While the United States tries desperately to repair its international image, prominent Danish film-maker and provocateur Lars Von Trier gives no quarter with his scathing new work “Dogville.” Functioning more as a bucketful of medicine than entertainment, the film’s extreme attack on capitalism fits in with past Trier tirades like “Dancer in the Dark,” exposing the moral decay and cruelty of modernity over an endless running time. Thankfully, “Dogville” is far more watchable than Trier’s other work, which is quite a feat coming from a man who openly admits to directorial “masturbation.” He grants his audience a tad more respect here, going beyond convention to produce a real breakthrough in theatrical storytelling which lends the film the visceral excitement of watching a cutting-edge experiment: anything can and does happen.

Unfortunately the screenplay seems to be made up of all the wrong ingredients. Trier, ever the arrogant puppet master, doesn’t trust his audience to understand the radical message of the film, causing him to throw subtlety to the winds and rely on manipulation to shove his point across. Thus the lead characters are bluntly named after the great American businessman, Tom Edison (Paul Bettany) and the religious state, Grace (Nicole Kidman). Young Tom is idealistic, a discontented philosopher growing up in the rural American town of Dogville who is unhappy with the greed he sees in his fellow townspeople. When Grace wanders into town on the lam from gangsters he sees her arrival as the perfect opportunity to show each of the townspeople their selfish ways. Calling a town meeting, he dares them to risk their well-being on housing this fugitive. They agree to let her stay for two weeks while they feel out the situation. Grace is kind and sweet, volunteering to help each of the townspeople with chores while they in turn help set up her house and befriend her as an equal. But this pure, happy form of communism is quickly replaced by corrupt capitalism as the townspeople realize that they are in a superior position and begin to treat Grace as a commodity to use more and more for their own selfish needs.

Trier takes this story to its extreme, leaving nothing to the imagination and in the process making Michael Moore sound like Mr. Rogers. He is not trying to convince, he is only trying to provoke. Intent on making his point, Trier ignores many arguments that would easily refute his and fills his dialogue with one-sided, cheesy philosophical rants that might be intended as witty, but the tongue never reaches the cheek. Most of this would be entirely unbearable for all but the staunchest liberal if it weren’t for the interesting new ways in which “Dogville” is presented and acted. The genre-smashing begins with a set that can best be described as something similar to a gigantic Clue board floating in limbo. As there are no walls other than those drawn on the floor, the inside of each building and its occupants are exposed to the all-seeing eye of the camera. Devoid of all but the smallest set pieces, the filmgoer’s imagination is required to build the town. A few cinematic tricks are used such as subtle weather and light effects brought into play to dazzle with their simplicity. All of this functions as a delightful counterbalance to the heavy-handed plot and also proves that a creatively-handled small budget can yield the same results as a far larger one.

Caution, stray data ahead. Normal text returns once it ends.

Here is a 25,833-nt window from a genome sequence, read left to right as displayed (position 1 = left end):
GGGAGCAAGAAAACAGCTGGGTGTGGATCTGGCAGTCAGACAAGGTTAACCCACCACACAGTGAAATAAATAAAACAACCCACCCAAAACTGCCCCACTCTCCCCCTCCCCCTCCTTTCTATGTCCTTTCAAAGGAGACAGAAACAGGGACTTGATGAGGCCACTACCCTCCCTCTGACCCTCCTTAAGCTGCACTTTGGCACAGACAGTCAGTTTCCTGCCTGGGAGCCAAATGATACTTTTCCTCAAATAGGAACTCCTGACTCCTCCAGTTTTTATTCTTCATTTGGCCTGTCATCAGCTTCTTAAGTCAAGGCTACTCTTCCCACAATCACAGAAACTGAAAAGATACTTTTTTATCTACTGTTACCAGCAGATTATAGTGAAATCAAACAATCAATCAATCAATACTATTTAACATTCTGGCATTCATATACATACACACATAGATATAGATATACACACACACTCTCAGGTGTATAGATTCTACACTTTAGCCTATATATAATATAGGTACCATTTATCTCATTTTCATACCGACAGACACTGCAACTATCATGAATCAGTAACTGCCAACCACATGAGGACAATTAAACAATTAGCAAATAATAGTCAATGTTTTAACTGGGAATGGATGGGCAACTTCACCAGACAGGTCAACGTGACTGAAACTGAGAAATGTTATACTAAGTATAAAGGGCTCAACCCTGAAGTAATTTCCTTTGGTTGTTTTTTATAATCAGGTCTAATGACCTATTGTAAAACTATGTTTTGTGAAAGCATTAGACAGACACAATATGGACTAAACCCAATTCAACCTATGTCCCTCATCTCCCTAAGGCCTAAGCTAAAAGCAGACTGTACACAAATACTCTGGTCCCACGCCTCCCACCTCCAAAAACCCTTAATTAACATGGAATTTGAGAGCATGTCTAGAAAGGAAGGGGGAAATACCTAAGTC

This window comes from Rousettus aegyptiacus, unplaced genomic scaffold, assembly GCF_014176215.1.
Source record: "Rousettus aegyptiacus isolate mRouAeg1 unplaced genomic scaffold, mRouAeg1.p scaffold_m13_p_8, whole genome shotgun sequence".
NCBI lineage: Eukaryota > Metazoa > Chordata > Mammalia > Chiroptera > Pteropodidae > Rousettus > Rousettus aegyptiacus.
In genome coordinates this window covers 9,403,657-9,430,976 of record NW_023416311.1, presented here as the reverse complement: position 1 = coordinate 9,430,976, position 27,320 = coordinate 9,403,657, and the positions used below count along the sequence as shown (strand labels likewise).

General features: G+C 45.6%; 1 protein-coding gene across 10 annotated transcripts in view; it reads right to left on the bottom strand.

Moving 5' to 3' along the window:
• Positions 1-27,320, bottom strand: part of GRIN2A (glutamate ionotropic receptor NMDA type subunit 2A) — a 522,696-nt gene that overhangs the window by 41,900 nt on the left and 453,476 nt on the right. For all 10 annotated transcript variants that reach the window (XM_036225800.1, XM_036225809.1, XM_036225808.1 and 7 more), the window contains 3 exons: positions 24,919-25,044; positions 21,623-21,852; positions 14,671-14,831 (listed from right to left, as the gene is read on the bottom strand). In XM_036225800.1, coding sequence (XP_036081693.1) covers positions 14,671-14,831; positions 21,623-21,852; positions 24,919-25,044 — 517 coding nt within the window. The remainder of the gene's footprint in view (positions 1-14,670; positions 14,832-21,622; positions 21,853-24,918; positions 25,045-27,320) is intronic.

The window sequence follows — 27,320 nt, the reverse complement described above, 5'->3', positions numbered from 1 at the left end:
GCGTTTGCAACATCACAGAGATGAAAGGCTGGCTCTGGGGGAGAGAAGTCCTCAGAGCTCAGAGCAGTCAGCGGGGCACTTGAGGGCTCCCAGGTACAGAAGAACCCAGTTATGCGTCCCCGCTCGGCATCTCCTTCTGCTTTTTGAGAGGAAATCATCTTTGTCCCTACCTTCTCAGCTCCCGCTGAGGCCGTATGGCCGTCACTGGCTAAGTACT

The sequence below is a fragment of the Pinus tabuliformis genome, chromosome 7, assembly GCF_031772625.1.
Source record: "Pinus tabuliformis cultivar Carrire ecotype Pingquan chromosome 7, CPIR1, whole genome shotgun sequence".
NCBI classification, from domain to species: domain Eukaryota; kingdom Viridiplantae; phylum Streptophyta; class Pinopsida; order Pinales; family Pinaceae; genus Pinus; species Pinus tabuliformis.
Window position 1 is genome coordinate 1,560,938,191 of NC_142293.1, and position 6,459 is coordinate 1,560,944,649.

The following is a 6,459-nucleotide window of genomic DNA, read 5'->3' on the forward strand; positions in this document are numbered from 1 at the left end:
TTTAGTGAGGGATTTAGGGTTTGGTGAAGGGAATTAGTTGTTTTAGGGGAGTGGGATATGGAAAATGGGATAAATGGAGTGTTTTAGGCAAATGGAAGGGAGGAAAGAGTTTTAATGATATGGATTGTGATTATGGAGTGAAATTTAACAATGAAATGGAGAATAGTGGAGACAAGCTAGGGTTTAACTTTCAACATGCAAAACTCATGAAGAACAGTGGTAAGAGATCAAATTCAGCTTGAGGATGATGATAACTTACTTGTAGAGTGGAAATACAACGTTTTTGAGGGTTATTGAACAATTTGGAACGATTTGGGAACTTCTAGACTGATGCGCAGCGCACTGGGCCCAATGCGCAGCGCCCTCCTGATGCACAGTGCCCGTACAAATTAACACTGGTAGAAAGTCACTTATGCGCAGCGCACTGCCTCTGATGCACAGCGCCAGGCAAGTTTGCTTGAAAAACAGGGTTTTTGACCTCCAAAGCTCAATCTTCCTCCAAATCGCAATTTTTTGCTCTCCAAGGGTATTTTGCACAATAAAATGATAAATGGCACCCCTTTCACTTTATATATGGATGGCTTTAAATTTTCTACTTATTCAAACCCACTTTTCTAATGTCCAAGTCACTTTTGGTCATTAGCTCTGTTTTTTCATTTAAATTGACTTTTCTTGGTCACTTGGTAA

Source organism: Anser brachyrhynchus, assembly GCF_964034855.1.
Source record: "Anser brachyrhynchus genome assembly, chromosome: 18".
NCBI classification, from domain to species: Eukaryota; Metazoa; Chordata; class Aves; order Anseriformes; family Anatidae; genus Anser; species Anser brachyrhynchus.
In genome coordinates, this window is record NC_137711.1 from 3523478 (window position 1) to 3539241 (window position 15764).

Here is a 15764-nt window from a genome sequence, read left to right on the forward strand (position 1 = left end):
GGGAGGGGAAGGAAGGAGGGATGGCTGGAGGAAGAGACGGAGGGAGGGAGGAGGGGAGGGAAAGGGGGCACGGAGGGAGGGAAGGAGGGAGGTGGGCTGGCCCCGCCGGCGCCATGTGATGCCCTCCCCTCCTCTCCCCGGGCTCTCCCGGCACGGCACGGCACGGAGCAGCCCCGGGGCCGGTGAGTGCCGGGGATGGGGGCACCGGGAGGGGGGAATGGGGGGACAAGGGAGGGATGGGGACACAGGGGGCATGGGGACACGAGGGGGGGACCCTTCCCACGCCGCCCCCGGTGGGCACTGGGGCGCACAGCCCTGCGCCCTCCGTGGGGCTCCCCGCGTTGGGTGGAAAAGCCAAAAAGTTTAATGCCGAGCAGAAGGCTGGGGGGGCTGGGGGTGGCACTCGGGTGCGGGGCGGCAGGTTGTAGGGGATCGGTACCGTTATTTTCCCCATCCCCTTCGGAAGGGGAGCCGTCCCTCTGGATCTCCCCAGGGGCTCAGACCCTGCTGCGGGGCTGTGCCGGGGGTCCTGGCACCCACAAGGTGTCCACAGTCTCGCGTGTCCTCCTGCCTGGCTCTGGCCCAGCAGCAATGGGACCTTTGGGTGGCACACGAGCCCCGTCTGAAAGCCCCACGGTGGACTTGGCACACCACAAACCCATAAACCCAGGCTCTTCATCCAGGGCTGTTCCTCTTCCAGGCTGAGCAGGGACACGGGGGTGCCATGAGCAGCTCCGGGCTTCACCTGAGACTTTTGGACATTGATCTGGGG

By setting the action on a stage Trier takes on the Achilles Heel of cinema and uses it to his advantage. He films the stage repeatedly from above, exploring an angle that would never be possible to see from a theater audience. This unique viewpoint casts the citizens of Dogville as playing pieces both universalizing them and turning them into trinkets, commodities. At one point, they are compared to porcelain figurines that can be bought at the local store. Yet it is the expert acting of these very pawns that brings Trier’s game off the tabletop.

In the grand tradition of “Being There” and “Eyes Wide Shut,” Trier populates his spare set with big-name actors to give it depth. Dogville has Lauren Bacall raking the gooseberry bushes, Philip Baker Hall rocking in his chair, Patricia Clarkson tending her many children and each one of them feels familiar in that sleazy small town sort of way. As Tom, Bettany is convincingly naive, gaining audience confidence with his wholesome, educated demeanor and later proving that intellectualism is no defense against stupidity or greed. It is Kidman, however, that truly shines. She is both vulnerable and mysterious, taking the familiar Trierian female Jesus figure in a new direction. Grace is understated, elegant and slightly confused, showing none of the hard icy edge characteristic of Kidman’s earlier work. She is helped by cinematographer Anthony Dod Mantle who exploits her strange beauty to full effect. Through his lens she towers, angular, in dark clothing, with a white face — a figure from a Munch painting. As she begins to wear out Grace becomes even less human and more luminescent.

While the film may be brilliant at times it is never convincing which is a major fault in such a political piece. Issue after issue is brought up only to be chased away by Trier’s barking. The enemy at times seems not be capitalism but the audience itself. Under this barrage the plot suffers, becoming slightly ridiculous as Grace continues to accept her suffering and then ultimately quite perplexing with a surprise final twist that is satisfying but empty. In the process of going for the American jugular, “Dogville” asks the right questions but in the end it is Trier’s force-fed propaganda that leaves him with his legs in the air.